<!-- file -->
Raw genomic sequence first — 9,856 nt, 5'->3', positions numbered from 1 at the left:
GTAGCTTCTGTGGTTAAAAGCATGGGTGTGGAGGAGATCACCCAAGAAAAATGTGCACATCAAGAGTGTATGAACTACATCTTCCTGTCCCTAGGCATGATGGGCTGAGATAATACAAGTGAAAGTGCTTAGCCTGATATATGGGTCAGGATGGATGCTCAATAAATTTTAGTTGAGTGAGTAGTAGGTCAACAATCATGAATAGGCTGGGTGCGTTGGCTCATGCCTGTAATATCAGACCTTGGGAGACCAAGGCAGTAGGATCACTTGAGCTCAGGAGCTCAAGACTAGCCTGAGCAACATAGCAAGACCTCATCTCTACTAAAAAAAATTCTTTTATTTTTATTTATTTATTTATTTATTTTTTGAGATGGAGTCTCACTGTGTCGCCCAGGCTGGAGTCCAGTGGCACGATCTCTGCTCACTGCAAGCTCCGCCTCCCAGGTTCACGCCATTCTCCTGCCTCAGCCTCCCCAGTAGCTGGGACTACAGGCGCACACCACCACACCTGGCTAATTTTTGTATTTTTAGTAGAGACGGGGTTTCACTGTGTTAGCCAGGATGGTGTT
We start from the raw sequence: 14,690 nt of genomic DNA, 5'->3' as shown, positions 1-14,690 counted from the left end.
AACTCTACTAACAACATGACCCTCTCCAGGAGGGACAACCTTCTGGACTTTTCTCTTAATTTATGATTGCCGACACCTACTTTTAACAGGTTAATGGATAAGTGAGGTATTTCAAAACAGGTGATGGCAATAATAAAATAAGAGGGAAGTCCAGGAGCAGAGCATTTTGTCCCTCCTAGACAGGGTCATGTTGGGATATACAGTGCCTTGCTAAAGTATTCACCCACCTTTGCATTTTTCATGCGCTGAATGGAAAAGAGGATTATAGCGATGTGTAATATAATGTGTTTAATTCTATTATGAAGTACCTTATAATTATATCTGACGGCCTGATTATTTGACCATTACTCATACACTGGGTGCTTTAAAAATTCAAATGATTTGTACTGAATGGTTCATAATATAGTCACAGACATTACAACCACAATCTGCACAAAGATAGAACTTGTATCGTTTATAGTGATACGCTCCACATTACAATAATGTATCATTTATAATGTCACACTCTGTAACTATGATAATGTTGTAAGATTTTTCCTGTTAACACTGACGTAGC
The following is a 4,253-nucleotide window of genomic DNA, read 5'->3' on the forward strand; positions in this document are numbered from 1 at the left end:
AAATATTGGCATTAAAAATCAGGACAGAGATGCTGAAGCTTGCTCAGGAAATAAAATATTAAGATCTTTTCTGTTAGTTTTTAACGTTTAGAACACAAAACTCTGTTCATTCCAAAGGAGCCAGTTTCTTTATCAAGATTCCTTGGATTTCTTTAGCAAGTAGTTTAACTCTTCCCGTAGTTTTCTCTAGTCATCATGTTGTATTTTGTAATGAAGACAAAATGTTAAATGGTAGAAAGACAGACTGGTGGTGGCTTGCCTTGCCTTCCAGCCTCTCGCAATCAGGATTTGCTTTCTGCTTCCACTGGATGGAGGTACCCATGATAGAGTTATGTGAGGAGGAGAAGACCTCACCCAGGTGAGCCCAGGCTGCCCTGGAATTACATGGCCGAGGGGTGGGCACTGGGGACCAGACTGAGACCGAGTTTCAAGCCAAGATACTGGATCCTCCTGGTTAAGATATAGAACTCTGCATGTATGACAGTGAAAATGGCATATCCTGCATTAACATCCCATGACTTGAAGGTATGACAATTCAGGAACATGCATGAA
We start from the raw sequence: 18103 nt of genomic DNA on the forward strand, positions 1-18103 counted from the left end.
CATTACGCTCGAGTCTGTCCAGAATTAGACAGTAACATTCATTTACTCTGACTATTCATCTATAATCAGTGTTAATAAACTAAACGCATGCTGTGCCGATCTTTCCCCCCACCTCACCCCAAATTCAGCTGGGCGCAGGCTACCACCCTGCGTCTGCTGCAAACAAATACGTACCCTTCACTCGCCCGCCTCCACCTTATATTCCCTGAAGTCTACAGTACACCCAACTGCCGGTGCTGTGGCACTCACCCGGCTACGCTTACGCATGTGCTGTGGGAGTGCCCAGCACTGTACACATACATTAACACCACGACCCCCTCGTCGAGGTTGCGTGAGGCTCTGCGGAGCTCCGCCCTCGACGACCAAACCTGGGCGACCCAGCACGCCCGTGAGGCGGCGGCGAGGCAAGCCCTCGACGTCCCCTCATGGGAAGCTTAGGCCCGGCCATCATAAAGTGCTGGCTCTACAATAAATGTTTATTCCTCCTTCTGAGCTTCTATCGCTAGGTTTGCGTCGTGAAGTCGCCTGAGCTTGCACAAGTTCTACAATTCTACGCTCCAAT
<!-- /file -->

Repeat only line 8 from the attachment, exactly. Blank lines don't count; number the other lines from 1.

CATTACGCTCGAGTCTGTCCAGAATTAGACAGTAACATTCATTTACTCTGACTATTCATCTATAATCAGTGTTAATAAACTAAACGCATGCTGTGCCGATCTTTCCCCCCACCTCACCCCAAATTCAGCTGGGCGCAGGCTACCACCCTGCGTCTGCTGCAAACAAATACGTACCCTTCACTCGCCCGCCTCCACCTTATATTCCCTGAAGTCTACAGTACACCCAACTGCCGGTGCTGTGGCACTCACCCGGCTACGCTTACGCATGTGCTGTGGGAGTGCCCAGCACTGTACACATACATTAACACCACGACCCCCTCGTCGAGGTTGCGTGAGGCTCTGCGGAGCTCCGCCCTCGACGACCAAACCTGGGCGACCCAGCACGCCCGTGAGGCGGCGGCGAGGCAAGCCCTCGACGTCCCCTCATGGGAAGCTTAGGCCCGGCCATCATAAAGTGCTGGCTCTACAATAAATGTTTATTCCTCCTTCTGAGCTTCTATCGCTAGGTTTGCGTCGTGAAGTCGCCTGAGCTTGCACAAGTTCTACAATTCTACGCTCCAAT